The modern administrative state looms larger than ever, and grows at an ever accelerating pace. U.S. government spending on federal regulatory activity in 2014 is estimated to have been $49.8 billion. Federal agencies now employ approximately 284,000 people, and the Code of Federal Regulations now weighs in at over 175,000 pages. Not everyone is pleased with these developments. Chief Justice Roberts, Justices Thomas, Alito, and the late Justice Scalia have expressed their displeasure, indeed their alarm, with consistency, clarity, and vigor. They warn that the rise of administrative agencies, and the attendant ascendance of doctrines of mandatory judicial deference to agency interpretations of federal law, signals no less than the end of our government¿s separation-of-powers structure, and our right to live our lives without fear of bureaucratic encroachment at every turn. As it turns out, however, the same alarm bell was sounded decades ago¿by Roscoe Pound. After outlining the uncannily similar attitude towards agencies expressed by Pound and our Supreme Court¿s conservative core, this Article probes how those views diverge.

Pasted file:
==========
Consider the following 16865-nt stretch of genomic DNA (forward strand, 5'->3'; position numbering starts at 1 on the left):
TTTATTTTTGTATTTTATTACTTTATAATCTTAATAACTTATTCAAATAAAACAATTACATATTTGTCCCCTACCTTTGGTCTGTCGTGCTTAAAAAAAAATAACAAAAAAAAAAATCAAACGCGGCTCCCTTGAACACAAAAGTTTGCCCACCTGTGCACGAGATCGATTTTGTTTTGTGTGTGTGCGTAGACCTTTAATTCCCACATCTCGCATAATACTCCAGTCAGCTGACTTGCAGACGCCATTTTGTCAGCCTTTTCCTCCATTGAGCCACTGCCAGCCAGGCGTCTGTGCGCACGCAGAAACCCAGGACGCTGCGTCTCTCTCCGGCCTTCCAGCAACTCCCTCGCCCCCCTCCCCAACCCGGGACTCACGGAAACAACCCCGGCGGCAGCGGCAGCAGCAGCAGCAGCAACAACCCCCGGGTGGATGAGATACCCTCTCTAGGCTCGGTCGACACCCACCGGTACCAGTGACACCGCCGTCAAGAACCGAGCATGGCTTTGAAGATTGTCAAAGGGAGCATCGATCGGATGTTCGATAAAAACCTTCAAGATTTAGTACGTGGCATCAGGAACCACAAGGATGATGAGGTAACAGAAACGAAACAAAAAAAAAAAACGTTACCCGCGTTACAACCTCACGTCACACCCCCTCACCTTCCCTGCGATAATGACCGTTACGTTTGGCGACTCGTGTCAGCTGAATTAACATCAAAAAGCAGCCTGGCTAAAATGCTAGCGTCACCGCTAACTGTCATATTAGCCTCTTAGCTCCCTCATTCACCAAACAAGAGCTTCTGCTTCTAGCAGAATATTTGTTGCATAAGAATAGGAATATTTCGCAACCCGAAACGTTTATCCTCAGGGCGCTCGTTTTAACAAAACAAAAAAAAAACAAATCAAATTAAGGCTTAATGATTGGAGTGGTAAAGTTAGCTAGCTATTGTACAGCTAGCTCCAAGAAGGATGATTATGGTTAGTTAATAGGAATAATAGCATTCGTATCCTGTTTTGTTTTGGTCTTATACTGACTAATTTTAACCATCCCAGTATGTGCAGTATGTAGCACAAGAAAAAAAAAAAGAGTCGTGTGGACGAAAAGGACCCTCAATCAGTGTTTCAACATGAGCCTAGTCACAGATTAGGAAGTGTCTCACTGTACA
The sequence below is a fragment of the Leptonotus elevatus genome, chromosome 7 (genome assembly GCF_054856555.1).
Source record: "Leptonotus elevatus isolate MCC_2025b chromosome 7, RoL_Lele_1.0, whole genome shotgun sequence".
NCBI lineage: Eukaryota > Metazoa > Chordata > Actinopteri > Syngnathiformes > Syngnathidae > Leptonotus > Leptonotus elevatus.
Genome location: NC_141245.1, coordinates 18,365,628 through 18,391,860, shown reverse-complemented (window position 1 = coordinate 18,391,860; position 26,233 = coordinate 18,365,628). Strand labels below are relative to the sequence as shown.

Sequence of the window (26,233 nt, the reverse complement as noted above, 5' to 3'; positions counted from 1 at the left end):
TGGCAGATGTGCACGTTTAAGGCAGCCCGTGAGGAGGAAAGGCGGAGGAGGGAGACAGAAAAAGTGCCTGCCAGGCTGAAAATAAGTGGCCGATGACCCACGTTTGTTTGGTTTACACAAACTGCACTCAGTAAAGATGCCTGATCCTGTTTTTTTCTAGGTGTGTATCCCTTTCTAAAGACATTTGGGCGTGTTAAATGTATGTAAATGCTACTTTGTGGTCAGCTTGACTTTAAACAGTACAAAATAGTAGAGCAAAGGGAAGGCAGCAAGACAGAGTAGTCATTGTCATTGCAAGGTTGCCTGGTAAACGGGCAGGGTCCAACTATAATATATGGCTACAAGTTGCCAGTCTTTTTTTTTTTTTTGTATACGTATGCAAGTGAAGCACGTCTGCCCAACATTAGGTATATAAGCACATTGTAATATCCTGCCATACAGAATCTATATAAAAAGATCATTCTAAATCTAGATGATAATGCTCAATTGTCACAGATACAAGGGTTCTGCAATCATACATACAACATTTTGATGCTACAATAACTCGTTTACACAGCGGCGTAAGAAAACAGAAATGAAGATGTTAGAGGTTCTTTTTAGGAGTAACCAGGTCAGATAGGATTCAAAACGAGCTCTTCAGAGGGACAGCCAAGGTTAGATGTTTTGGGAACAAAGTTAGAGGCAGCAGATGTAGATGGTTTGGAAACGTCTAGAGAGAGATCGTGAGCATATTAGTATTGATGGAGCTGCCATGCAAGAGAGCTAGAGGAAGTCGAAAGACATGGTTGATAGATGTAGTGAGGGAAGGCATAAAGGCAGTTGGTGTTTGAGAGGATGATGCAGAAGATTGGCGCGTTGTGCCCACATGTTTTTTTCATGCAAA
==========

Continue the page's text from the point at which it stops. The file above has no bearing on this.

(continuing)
Catherine M. Sharkey,
The Administrative State and the Common Law: Regulatory Substitutes or Complements?,
Emory L. J.
Available at: https://scholarlycommons.law.emory.edu/elj/vol65/iss6/13